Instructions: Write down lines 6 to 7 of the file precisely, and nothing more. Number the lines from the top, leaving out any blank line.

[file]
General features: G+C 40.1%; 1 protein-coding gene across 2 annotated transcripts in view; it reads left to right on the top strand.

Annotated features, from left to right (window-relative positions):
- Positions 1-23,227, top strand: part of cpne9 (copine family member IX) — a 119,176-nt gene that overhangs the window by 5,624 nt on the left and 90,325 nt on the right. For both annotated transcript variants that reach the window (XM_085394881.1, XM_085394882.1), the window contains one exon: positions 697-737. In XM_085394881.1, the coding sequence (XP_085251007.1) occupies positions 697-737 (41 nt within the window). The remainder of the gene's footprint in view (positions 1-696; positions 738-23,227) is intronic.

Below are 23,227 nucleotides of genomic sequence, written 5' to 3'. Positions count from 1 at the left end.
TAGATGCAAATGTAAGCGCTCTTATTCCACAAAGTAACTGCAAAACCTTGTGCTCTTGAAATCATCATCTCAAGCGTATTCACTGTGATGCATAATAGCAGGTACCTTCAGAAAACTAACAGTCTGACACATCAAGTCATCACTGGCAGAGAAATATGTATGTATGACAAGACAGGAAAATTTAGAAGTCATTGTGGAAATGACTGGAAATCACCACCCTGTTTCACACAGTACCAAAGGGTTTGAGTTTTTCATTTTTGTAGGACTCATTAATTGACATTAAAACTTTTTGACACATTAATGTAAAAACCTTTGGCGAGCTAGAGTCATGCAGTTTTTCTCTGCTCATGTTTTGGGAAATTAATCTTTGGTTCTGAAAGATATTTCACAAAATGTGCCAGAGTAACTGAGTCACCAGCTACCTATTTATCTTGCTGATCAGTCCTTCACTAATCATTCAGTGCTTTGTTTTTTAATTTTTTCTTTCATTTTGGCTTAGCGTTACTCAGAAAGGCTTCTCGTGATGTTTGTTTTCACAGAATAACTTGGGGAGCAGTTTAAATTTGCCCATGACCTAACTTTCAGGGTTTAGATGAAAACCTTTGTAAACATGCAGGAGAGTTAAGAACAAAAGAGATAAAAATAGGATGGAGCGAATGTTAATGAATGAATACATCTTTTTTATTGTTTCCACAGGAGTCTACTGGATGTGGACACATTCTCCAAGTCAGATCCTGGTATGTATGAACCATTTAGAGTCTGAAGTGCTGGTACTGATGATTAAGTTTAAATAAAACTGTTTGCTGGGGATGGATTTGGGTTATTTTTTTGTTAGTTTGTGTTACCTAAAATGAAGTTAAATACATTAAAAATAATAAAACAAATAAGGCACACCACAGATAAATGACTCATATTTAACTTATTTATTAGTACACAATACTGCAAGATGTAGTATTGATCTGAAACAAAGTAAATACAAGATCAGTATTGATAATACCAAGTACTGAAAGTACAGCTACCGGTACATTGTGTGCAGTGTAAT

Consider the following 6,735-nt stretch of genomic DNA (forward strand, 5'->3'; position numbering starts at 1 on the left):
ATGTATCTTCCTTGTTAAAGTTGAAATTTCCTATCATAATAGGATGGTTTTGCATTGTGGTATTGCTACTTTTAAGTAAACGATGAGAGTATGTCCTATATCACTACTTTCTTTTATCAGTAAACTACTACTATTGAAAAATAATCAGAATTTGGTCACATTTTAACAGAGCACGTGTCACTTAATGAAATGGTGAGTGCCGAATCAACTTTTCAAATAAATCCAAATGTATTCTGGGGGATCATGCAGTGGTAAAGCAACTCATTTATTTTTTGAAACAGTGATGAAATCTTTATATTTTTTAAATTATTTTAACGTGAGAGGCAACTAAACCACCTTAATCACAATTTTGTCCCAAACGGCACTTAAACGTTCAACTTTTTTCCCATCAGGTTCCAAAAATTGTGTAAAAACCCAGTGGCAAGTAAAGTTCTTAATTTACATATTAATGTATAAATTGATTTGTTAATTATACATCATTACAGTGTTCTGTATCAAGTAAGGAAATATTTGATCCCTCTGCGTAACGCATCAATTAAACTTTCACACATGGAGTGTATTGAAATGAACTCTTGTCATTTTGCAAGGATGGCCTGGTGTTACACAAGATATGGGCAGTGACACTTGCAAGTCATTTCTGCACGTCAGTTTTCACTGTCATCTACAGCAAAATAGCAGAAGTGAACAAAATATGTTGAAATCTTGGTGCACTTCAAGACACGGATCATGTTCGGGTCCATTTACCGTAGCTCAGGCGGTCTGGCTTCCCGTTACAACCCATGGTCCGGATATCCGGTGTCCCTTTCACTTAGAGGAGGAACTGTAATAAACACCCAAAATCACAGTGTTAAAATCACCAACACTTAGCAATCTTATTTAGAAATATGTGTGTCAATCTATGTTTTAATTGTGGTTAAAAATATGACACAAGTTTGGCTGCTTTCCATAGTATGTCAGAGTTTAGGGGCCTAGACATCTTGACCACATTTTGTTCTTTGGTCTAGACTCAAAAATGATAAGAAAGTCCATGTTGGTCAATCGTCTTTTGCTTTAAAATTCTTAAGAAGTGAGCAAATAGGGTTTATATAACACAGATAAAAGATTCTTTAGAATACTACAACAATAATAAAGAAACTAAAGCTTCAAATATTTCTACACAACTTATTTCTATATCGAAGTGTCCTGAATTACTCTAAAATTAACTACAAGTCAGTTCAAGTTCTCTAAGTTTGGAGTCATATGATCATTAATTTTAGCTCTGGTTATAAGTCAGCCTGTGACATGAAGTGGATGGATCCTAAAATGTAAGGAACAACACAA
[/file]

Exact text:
Consider the following 6,735-nt stretch of genomic DNA (forward strand, 5'->3'; position numbering starts at 1 on the left):
ATGTATCTTCCTTGTTAAAGTTGAAATTTCCTATCATAATAGGATGGTTTTGCATTGTGGTATTGCTACTTTTAAGTAAACGATGAGAGTATGTCCTATATCACTACTTTCTTTTATCAGTAAACTACTACTATTGAAAAATAATCAGAATTTGGTCACATTTTAACAGAGCACGTGTCACTTAATGAAATGGTGAGTGCCGAATCAACTTTTCAAATAAATCCAAATGTATTCTGGGGGATCATGCAGTGGTAAAGCAACTCATTTATTTTTTGAAACAGTGATGAAATCTTTATATTTTTTAAATTATTTTAACGTGAGAGGCAACTAAACCACCTTAATCACAATTTTGTCCCAAACGGCACTTAAACGTTCAACTTTTTTCCCATCAGGTTCCAAAAATTGTGTAAAAACCCAGTGGCAAGTAAAGTTCTTAATTTACATATTAATGTATAAATTGATTTGTTAATTATACATCATTACAGTGTTCTGTATCAAGTAAGGAAATATTTGATCCCTCTGCGTAACGCATCAATTAAACTTTCACACATGGAGTGTATTGAAATGAACTCTTGTCATTTTGCAAGGATGGCCTGGTGTTACACAAGATATGGGCAGTGACACTTGCAAGTCATTTCTGCACGTCAGTTTTCACTGTCATCTACAGCAAAATAGCAGAAGTGAACAAAATATGTTGAAATCTTGGTGCACTTCAAGACACGGATCATGTTCGGGTCCATTTACCGTAGCTCAGGCGGTCTGGCTTCCCGTTACAACCCATGGTCCGGATATCCGGTGTCCCTTTCACTTAGAGGAGGAACTGTAATAAACACCCAAAATCACAGTGTTAAAATCACCAACACTTAGCAATCTTATTTAGAAATATGTGTGTCAATCTATGTTTTAATTGTGGTTAAAAATATGACACAAGTTTGGCTGCTTTCCATAGTATGTCAGAGTTTAGGGGCCTAGACATCTTGACCACATTTTGTTCTTTGGTCTAGACTCAAAAATGATAAGAAAGTCCATGTTGGTCAATCGTCTTTTGCTTTAAAATTCTTAAGAAGTGAGCAAATAGGGTTTATATAACACAGATAAAAGATTCTTTAGAATACTACAACAATAATAAAGAAACTAAAGCTTCAAATATTTCTACACAACTTATTTCTATATCGAAGTGTCCTGAATTACTCTAAAATTAACTACAAGTCAGTTCAAGTTCTCTAAGTTTGGAGTCATATGATCATTAATTTTAGCTCTGGTTATAAGTCAGCCTGTGACATGAAGTGGATGGATCCTAAAATGTAAGGAACAACACAA